Sunday, February 25, 2024
15.9 C
Sydney

St Paul VI’s vision comes alive in Sydney

Most read

Jubilate Deo director Ronan Reilly, pictured conducting students at St Mary’s Cathedral, said Sydney was unique in its co-ordinated effort to make Pope Paul VI’s vision of a chant repertoire for lay Catholics a reality. Photo: Giovanni Portelli
Jubilate Deo director Ronan Reilly, pictured conducting students at St Mary’s Cathedral, said Sydney was unique in its co-ordinated effort to make Pope Paul VI’s vision of a chant repertoire for lay Catholics a reality. Photo: Giovanni Portelli

Ronan Reilly grew up singing the world’s most sublime music as a member of Australia’s longest-running musical ensemble, Sydney’s St Mary’s Cathedral choir.

There he gained a love of the church’s rich musical patrimony and deeper appreciation of his Catholic faith.

Now the 32-year-old director of the Jubilate Deo program is preparing to help ramp up its partnership with the Archdiocese of Sydney and pass on his passion for Gregorian chant and other liturgical music in schools, parishes, and for youth and clergy across the city.

- Advertisement -

“The program has been used in other dioceses but only in Sydney have we got a coordinated, concerted effort across the various areas, which is quite exciting,” he said.

In 1974 St Paul VI sent the world’s Roman Catholic bishops a selection of Gregorian chant in a booklet titled Jubilate Deo.

It included parts of the Mass such as the Kyrie and the Agnus Dei, and hymns including Salve Regina.

It was intended to be the minimum chant repertoire of the faithful, but is largely unknown—until now.

Reilly has taken up Paul VI’s vision for the Jubilate Deo program and uses the sainted pope’s resource as a basis for teaching a broad range of ancient and modern sacred music.

From the first workshop to a group of 60 senior students at Brigidine College, Randwick, in 2018 the program in schools is now bringing sacred music to students in 11 schools across the archdiocese and more are coming on board next year.

Reilly keeps lessons fun with icebreakers and games and has found that children will happily take Latin in their stride, as they’re used to learning about a variety of cultures and languages.

“The ultimate rationale behind the program from Pope Paul VI is that when we sing collectively—particularly monophonic music with its one-line, simple melody—whether with 10 people or 10,000, it’s a great musical analogy for the concept of unity,” he said.

“So for example during Mass in the cathedral this week when Bishop Umbers, in the person of Christ, sang ‘Peace be with you’ and 1,000-plus voices sang back in unison ‘And with your spirit’ it’s a literal sensation and experience, a tangible experience of the idea and the ideal of unity.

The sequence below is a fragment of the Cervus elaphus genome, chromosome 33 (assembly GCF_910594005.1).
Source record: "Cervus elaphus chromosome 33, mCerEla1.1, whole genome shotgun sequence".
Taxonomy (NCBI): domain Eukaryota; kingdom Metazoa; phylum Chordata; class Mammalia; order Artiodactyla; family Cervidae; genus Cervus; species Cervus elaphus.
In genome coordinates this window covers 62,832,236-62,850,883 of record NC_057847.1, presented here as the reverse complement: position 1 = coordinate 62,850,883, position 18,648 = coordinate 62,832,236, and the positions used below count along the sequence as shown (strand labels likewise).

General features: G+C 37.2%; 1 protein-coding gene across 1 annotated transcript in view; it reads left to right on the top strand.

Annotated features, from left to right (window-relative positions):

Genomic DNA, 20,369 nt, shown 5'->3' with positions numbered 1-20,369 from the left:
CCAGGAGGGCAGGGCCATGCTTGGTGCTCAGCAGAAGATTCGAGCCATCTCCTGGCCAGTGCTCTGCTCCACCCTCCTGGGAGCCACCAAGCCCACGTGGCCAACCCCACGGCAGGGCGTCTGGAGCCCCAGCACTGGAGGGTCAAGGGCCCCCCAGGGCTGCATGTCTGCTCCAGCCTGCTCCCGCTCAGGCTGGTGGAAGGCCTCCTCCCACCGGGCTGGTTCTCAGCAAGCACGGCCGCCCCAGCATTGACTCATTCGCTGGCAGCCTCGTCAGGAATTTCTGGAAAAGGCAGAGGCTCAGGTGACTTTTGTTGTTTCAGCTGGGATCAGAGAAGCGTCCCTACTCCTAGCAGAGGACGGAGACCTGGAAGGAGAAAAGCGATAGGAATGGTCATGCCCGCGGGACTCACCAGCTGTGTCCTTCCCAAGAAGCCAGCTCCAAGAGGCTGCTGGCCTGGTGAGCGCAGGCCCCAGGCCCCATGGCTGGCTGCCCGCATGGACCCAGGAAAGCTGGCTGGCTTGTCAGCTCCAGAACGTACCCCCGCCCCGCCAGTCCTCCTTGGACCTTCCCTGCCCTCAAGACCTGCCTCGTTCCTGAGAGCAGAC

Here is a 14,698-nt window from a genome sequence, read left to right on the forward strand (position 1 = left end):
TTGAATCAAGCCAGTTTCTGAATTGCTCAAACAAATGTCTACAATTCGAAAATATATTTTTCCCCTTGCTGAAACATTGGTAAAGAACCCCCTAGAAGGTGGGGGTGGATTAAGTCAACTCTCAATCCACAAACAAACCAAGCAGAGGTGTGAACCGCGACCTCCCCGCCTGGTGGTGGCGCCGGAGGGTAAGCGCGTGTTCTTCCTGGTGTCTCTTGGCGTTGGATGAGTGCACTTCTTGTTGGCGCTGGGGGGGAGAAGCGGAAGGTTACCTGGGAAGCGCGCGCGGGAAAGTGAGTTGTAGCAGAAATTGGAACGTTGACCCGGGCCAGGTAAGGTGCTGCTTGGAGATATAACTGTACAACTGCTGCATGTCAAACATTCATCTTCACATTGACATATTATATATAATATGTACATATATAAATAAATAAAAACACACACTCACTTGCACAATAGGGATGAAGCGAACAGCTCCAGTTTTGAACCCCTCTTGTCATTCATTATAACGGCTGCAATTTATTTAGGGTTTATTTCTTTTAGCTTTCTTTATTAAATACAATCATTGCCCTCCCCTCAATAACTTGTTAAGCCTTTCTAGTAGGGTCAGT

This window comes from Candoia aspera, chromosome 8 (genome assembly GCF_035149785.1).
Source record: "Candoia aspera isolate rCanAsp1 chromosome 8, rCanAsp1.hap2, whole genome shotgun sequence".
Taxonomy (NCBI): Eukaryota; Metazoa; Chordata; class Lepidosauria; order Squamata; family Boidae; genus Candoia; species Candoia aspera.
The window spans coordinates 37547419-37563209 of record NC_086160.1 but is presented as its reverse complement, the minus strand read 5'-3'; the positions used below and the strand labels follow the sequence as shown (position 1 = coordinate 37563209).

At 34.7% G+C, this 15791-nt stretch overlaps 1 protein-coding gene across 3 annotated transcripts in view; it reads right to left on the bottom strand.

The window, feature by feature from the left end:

Bishop Richard Umbers celebrated a sung Mass with 1,100 students who have learned Gregorian chant. Photo: Giovanni Portelli
Bishop Richard Umbers celebrated a sung Mass with 1,100 students who have learned Gregorian chant. Photo: Giovanni Portelli

“Children tap into all these notions even on a subconscious level.

“And while as teachers we’re not privy to the inner workings of Our Lord in each student’s heart, obviously we know that this does work on the sacramental level and is a powerful means of transmitting grace and of course truth, goodness and beauty.”

Reilly points to the section on sacred music in the Vatican II Constitution on the Sacred Liturgy, Sacrosanctum Concilium, which says that Gregorian chant holds pride of place in the Roman rite.

“I think that’s a great starting point to appreciate or to re-contexualise our understanding of music and the liturgy—not because the document says it, but because the document is reflecting the reality that is received,” he said.

“The Gregorian melodies are not just artful, steady and beautiful on a natural level, they are deeply theological, and it’s in that context the church has jealously guarded that repertoire as her own and has said that then becomes the model.

“Does that mean there’s no place for other forms of music? Certainly not.”

But what about people who say they can’t sing?

“I would say that it’s a particularly Western or even Australian phenomenon to say I can’t sing,” he said.

“Unless there is a vocal cord or breathing inability or disability, everyone can vocalise a sound that we would call singing.

“Whether it contains what we highlight from one person to the next as sweetness or the quality of being dulcet, that’s a different question.

“But the church not only recommends but really strongly suggests and almost directs everyone at certain points of the year or certain feasts to join in the singing.

“That’s just how we praise God.”

- Advertisement -
- Advertisement -